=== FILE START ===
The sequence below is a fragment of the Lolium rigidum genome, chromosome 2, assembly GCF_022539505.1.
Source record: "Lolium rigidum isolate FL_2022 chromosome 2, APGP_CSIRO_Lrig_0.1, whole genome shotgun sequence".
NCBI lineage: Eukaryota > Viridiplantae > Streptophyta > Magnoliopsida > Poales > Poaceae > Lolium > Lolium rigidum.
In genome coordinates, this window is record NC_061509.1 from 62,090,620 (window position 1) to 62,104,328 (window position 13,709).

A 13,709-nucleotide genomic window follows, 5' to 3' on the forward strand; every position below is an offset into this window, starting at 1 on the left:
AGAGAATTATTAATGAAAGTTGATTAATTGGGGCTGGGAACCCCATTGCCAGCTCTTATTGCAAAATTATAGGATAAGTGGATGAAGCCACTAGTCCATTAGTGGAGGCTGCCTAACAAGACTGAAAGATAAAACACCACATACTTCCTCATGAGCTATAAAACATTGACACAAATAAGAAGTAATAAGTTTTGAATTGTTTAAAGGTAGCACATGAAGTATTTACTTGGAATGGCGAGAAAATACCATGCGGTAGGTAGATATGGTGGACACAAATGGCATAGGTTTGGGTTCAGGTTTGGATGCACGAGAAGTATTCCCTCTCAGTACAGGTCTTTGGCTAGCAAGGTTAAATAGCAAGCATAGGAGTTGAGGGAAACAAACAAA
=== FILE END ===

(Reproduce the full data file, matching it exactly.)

The sequence below is a fragment of the Lolium rigidum genome, chromosome 2, assembly GCF_022539505.1.
Source record: "Lolium rigidum isolate FL_2022 chromosome 2, APGP_CSIRO_Lrig_0.1, whole genome shotgun sequence".
NCBI lineage: Eukaryota > Viridiplantae > Streptophyta > Magnoliopsida > Poales > Poaceae > Lolium > Lolium rigidum.
In genome coordinates, this window is record NC_061509.1 from 62,090,620 (window position 1) to 62,104,328 (window position 13,709).

A 13,709-nucleotide genomic window follows, 5' to 3' on the forward strand; every position below is an offset into this window, starting at 1 on the left:
AGAGAATTATTAATGAAAGTTGATTAATTGGGGCTGGGAACCCCATTGCCAGCTCTTATTGCAAAATTATAGGATAAGTGGATGAAGCCACTAGTCCATTAGTGGAGGCTGCCTAACAAGACTGAAAGATAAAACACCACATACTTCCTCATGAGCTATAAAACATTGACACAAATAAGAAGTAATAAGTTTTGAATTGTTTAAAGGTAGCACATGAAGTATTTACTTGGAATGGCGAGAAAATACCATGCGGTAGGTAGATATGGTGGACACAAATGGCATAGGTTTGGGTTCAGGTTTGGATGCACGAGAAGTATTCCCTCTCAGTACAGGTCTTTGGCTAGCAAGGTTAAATAGCAAGCATAGGAGTTGAGGGAAACAAACAAA